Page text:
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Hundreds attend CSG meeting to hear vote on divestment

By Giacomo Bologna, Daily Staff Reporter
Published March 19, 2014

Several hundred students gathered Tuesday night to support a Central Student Government resolution that would call on the University to divest from companies allegedly involved in violating Palestinian human rights. CSG voted to indefinitely postpone the resolution after the large number of attendees forced the body to move the meeting to the Rogel Ballroom of the Michigan Union — the largest meeting space available.

Shortly after the vote to postpone a final decision on the resolution, the crowd pressed up against the stanchions dividing the room and chanted “Divest” at the CSG members for several minutes. The assembly moved to adjourn the still in-progress meeting and most members left, but the crowd continued to chant and later re-formed on the steps of the Union, where more than 100 students listened to speeches and chanted.

Students Allied for Freedom and Equality, one of the major sponsors of the protest, specifically called for the University to divest from United Technologies, General Electric, Heidelberg Cement and Caterpillar. The group alleges that these companies do business with the Israeli military and supply some of its equipment.

Knowing the divestment resolution was on the table, Dean of Students Laura Blake Jones attended the meeting and noted the strong sentiments of students present.

“I will absolutely be meeting with students,” she said in an interview after the meeting. “We’ll move forward from here and continue to have dialogue.”

LSA senior Yazan Kherallah, the divestment chair of SAFE — whose members wrote the resolution with Rackham representative Rae Scevers — was upset by the assembly’s deflection of the vote.

“We’re angry,” Kherallah said. “Central Student Government never gets this showing. Over 300 people showed up raising concerns for how the University invests in money.”

The breakdown of the vote to postpone the resolution was 21-15 with one abstention.

Some students held signs and many wore pins and keffiyehs, checkered black and white cloths representing Palestinian nationalism.

However, some students who attended opposed the resolution, though substantially fewer made a presence.

In the half-hour allotted for community concerns — CSG’s public forum at meetings — speakers traded three-minute speeches advocating for and against the resolution.

LSA junior Michele Freed, Hillel chair, spoke against the resolution, which she said would heighten pre-existing tensions on campus.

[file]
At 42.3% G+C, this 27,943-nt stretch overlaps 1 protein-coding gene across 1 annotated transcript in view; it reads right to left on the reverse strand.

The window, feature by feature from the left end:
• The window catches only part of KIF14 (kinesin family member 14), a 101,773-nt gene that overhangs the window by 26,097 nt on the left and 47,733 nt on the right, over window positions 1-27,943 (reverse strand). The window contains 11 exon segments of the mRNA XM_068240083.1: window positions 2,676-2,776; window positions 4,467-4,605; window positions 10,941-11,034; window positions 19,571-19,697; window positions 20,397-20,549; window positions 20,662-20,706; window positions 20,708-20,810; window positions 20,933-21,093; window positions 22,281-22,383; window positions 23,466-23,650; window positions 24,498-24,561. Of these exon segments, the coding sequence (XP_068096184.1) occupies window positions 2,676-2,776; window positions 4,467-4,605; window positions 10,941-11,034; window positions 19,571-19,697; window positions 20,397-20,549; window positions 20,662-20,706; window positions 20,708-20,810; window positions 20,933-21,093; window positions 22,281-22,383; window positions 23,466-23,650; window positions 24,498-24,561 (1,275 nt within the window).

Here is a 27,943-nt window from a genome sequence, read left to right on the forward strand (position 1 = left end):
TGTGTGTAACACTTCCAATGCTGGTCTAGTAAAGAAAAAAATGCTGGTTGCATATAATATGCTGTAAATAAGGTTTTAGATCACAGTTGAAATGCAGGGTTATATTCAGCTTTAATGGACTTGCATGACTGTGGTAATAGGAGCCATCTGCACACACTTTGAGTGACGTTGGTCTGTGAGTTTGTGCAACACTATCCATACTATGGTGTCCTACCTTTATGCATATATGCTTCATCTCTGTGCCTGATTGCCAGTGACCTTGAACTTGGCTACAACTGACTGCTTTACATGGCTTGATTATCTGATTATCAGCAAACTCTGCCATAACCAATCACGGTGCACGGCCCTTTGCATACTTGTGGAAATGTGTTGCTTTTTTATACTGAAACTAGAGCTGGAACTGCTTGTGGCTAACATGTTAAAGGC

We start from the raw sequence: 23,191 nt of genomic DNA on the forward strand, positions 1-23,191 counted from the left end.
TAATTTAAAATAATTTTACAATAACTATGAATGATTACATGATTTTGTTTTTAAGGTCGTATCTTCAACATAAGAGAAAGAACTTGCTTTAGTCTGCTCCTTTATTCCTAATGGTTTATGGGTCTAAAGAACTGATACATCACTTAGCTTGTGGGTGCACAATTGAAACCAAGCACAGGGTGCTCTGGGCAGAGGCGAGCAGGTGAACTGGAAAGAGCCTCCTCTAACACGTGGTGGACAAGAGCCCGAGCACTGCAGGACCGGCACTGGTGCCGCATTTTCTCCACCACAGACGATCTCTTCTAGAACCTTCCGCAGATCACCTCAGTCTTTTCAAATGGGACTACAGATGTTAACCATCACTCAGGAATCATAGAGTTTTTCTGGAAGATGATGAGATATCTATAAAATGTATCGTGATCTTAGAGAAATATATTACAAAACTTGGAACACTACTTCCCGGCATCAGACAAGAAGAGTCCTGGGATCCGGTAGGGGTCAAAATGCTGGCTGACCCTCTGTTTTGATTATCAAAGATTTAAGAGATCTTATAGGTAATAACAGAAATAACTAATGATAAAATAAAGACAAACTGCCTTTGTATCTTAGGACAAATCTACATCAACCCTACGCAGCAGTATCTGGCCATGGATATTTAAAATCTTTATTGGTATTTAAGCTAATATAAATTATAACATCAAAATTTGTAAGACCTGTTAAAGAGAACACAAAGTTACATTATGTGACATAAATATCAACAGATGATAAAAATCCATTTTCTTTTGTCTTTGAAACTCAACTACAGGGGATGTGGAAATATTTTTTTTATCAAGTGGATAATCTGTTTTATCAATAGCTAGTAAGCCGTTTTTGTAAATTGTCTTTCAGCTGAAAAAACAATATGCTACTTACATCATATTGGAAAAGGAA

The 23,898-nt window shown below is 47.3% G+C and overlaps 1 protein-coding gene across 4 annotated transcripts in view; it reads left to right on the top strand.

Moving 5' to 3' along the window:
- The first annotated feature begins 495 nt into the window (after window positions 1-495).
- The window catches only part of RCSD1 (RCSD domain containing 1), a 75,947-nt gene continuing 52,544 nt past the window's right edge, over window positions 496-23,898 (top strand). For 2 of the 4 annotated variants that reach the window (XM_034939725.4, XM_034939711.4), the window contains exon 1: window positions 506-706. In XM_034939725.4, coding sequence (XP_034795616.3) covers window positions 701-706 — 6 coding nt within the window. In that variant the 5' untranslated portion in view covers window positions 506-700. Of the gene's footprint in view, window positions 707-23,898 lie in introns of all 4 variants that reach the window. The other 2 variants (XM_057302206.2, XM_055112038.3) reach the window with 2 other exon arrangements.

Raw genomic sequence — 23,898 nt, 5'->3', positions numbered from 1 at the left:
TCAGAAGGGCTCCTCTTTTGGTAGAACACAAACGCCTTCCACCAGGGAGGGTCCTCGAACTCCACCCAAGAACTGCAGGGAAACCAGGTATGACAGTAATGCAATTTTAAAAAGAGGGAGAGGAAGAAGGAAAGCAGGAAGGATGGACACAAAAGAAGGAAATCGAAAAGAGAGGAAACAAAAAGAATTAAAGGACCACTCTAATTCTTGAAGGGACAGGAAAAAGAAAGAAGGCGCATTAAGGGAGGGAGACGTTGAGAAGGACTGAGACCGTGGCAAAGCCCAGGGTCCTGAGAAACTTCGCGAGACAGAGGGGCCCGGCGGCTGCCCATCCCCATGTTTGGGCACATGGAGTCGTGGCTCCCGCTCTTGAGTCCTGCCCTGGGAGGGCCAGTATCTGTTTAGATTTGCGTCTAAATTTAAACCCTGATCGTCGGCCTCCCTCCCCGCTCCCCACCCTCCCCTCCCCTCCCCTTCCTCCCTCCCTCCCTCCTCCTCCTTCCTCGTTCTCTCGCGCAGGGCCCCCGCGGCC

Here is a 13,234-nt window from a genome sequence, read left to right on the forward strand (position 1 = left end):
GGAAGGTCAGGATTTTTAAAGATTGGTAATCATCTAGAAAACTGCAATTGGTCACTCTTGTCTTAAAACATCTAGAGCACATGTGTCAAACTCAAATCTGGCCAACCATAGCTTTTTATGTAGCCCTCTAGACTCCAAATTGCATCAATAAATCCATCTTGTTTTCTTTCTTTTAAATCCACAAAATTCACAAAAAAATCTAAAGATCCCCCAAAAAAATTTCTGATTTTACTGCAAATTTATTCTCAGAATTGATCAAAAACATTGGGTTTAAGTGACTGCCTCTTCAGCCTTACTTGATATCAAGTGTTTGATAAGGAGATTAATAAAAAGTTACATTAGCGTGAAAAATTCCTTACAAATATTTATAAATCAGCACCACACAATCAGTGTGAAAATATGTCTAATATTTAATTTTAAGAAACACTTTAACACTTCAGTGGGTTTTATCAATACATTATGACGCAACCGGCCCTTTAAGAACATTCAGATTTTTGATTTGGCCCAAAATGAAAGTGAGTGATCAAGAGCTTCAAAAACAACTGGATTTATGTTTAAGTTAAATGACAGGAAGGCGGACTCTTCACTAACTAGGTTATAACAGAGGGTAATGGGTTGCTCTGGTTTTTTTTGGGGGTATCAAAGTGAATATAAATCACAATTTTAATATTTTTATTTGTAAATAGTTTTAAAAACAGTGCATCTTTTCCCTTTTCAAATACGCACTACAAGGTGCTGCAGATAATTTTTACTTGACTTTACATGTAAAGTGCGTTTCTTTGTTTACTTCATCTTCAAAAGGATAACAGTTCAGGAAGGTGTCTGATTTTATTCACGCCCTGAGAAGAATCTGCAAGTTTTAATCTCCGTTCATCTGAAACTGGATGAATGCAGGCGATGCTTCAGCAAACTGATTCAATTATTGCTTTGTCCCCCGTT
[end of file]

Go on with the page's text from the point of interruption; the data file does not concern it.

“I want multiple and diverse narratives to come together in peaceful and safe spaces on campus,” Freed said. “Where all voices have a space and are respected. This polarizing resolution is bringing about just the opposite.”

Advocating for the resolution, LSA junior Sami Shalabi spoke about his father’s departure from Palestine following the Six Day War in 1967 and his belief that his time in the United States would last no longer than two years.

“I have been robbed of picking pomegranates in the late summers, and swimming in the Dead Sea from the real side,” he said. “Where is my reconnection? Where is my birthright?”

When discussion of the divestment came up on the formal agenda, Law representative John Lin motioned for postponement, adding that the issue of divestment is outside the scope of CSG.

LSA senior Chris Mays, an LSA representative, echoed Lin’s sentiments.

“This is Central Student Government. Not the United Nations,” Mays said.

Noting the perennial nature of this debate, he added, “We need to bring this to a peaceful closure.”

While Public Policy junior Daniel Morales, a Public Policy representative, acknowledged that while some representatives might be uncomfortable voting on this resolution, he said postponing a vote would be disrespectful to those representatives who wanted to speak out on the issue.

LSA senior Tyler Mesman, an LSA representative, said it would be a disservice to the students who elected the assembly to not vote on an issue that drew so many to the meeting.

“The issue was brought to us so that we can discuss it,” Mesman said. “We’ve been given the power to vote … we need to vote.”

A representative granted Kherallah time to speak during debate and he implored the assembly to vote on the resolution.

“I’m very disappointed. We’re not asking you to be the (United Nations),” Kherallah said.

“Look at the crowd in front of you,” he added as he pointed toward the hundreds of students behind him as evidence that the resolution was appropriate for CSG.

LSA senior Suha Najjar, another SAFE member, was allotted time to speak during the debate and decried a postponement of the vote.

“Time and time again I have been silenced,” she said. “We are supposed to be given a platform in this room and doors are being shut in our face.”

Throughout the meeting, LSA sophomore Meagan Shokar, CSG speaker, had to pound her gavel and call for order following outbursts from the crowd.

A few University Police officers were present throughout the meeting, which was delayed by nearly an hour when CSG had to change venues.

After the event, scores of supporters of the resolution took to the Union’s steps outside to further their efforts for divestment. Throughout the event, students voiced their opinions through Twitter, using the hashtag #UMDivest.